Mercury's Harmful Effects
This dangerous pollutant is accumulating in more habitats and wildlife than previously thought
- Paul Tolmé
- Nov 07, 2012
LOCATED IN THE MIDDLE OF SCENIC LAKE GEORGE in upstate New York, tiny Dome Island would seem an unlikely location for mercury contamination. The 16-acre preserve is a conservation gem of the Adirondack region, where songbirds flitter among old-growth cedars, hemlocks, beech, hickory and oak.
“Dome is one of the last untouched islands on Lake George,” says Henry Caldwell, chairman of the Dome Island Committee, which oversees The Nature Conservancy preserve. “It has never been inhabited, and there is no indication it has ever been logged.”
In 2006, however, researchers discovered that some of the island’s songbirds—including red-eyed vireos, black-capped chickadees and song sparrows—have among the highest mercury levels of any upland forest songbirds in the Northeast. That startling news was followed in 2011 by research showing the island’s spiders also had elevated mercury levels. “We were very surprised,” says Caldwell, whose family has lived in the area for generations.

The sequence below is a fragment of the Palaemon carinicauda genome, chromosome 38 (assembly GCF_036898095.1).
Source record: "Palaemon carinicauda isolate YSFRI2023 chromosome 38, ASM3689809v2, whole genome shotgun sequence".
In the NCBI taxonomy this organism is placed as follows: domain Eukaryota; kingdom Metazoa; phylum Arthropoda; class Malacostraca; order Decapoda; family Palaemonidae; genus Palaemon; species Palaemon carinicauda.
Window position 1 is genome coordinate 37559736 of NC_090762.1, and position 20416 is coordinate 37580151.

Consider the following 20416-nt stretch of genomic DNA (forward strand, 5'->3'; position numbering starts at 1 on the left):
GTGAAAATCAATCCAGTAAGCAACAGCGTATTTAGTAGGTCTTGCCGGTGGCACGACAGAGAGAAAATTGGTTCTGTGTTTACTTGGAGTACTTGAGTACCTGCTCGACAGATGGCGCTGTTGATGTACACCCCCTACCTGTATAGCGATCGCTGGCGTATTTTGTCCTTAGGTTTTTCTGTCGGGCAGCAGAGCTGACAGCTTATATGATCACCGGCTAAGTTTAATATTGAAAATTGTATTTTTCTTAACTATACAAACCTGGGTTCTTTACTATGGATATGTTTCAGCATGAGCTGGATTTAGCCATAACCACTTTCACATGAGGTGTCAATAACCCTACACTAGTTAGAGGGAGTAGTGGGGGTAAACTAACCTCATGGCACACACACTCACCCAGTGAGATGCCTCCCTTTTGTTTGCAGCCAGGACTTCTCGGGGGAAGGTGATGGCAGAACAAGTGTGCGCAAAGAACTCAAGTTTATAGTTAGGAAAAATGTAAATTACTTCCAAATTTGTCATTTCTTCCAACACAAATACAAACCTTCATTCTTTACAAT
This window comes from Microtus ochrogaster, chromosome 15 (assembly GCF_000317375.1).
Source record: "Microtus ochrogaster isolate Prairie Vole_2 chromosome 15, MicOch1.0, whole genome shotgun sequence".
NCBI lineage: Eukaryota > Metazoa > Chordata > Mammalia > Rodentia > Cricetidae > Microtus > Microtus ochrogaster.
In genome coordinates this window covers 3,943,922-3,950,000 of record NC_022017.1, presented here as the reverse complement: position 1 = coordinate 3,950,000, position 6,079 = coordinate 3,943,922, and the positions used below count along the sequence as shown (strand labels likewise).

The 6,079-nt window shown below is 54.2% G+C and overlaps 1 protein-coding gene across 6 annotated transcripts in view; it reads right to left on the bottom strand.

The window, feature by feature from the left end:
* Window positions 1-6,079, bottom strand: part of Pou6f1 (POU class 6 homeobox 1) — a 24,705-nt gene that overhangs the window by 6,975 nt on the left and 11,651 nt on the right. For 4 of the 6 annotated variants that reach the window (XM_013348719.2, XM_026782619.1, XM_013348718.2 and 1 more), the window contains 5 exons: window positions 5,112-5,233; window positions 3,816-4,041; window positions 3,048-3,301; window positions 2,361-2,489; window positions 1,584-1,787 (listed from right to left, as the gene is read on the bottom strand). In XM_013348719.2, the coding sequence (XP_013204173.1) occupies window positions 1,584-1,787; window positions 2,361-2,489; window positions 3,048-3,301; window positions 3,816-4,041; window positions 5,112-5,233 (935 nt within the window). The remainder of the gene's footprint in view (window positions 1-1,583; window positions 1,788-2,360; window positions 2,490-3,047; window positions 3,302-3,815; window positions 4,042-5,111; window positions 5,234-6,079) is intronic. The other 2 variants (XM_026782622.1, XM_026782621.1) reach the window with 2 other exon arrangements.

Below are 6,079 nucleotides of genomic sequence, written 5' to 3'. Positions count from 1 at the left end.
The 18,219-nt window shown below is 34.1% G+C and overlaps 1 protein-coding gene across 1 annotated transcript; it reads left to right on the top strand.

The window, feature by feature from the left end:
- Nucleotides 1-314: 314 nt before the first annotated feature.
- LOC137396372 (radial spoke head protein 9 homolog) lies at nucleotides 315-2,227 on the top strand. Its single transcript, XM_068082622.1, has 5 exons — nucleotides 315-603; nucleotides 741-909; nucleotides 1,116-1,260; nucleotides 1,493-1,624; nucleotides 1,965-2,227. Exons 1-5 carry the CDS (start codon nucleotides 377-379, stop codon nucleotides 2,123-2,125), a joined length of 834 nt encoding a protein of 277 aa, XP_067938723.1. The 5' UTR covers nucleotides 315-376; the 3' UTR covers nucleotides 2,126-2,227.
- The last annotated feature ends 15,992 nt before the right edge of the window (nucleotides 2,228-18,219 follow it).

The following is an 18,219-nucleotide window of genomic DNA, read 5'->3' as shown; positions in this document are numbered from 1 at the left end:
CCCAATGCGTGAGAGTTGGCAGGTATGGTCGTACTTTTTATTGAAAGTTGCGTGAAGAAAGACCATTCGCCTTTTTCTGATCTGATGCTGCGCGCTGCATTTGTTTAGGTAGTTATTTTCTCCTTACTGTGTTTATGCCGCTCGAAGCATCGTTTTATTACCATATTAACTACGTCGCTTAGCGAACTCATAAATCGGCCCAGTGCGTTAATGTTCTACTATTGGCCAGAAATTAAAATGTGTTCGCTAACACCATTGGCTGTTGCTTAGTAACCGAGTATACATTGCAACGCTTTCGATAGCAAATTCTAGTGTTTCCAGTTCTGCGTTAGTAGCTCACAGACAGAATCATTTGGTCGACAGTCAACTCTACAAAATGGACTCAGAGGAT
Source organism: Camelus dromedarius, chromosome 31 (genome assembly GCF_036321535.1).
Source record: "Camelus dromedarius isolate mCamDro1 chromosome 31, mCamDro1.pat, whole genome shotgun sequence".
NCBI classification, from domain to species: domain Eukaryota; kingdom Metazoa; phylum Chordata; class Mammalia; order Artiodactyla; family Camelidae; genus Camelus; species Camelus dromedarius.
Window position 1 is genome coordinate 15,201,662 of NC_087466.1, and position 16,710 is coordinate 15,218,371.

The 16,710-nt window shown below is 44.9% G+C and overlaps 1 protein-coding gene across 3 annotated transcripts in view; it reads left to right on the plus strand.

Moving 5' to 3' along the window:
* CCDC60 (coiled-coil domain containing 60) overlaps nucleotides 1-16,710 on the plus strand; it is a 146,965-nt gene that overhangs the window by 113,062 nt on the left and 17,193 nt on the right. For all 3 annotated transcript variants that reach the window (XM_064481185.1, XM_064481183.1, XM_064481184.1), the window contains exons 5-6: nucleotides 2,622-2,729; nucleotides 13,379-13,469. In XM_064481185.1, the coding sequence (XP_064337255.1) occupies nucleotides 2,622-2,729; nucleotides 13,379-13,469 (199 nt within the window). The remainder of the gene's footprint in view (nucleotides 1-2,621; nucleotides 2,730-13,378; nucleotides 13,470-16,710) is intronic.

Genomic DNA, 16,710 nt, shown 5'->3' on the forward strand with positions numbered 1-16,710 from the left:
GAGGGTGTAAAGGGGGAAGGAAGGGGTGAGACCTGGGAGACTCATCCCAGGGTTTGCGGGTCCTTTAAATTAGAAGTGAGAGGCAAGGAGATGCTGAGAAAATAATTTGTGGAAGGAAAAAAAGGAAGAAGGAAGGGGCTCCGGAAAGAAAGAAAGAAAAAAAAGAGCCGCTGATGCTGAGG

Dome Island highlights a continuing and growing threat to wildlife: airborne mercury pollution. Coal-fired power plants are the leading sources of mercury in the United States, belching more than 50 tons of the neurotoxin annually. Much of the mercury falls near the source, but some flows into the atmosphere and drifts long distances, falling back to Earth in rain, snow and as dry particulates. This problem of “atmospheric deposition” of mercury is a global dilemma but is particularly acute in the Northeast, which lies downwind of the coal-burning epicenters of Ohio, Pennsylvania, Indiana and Illinois.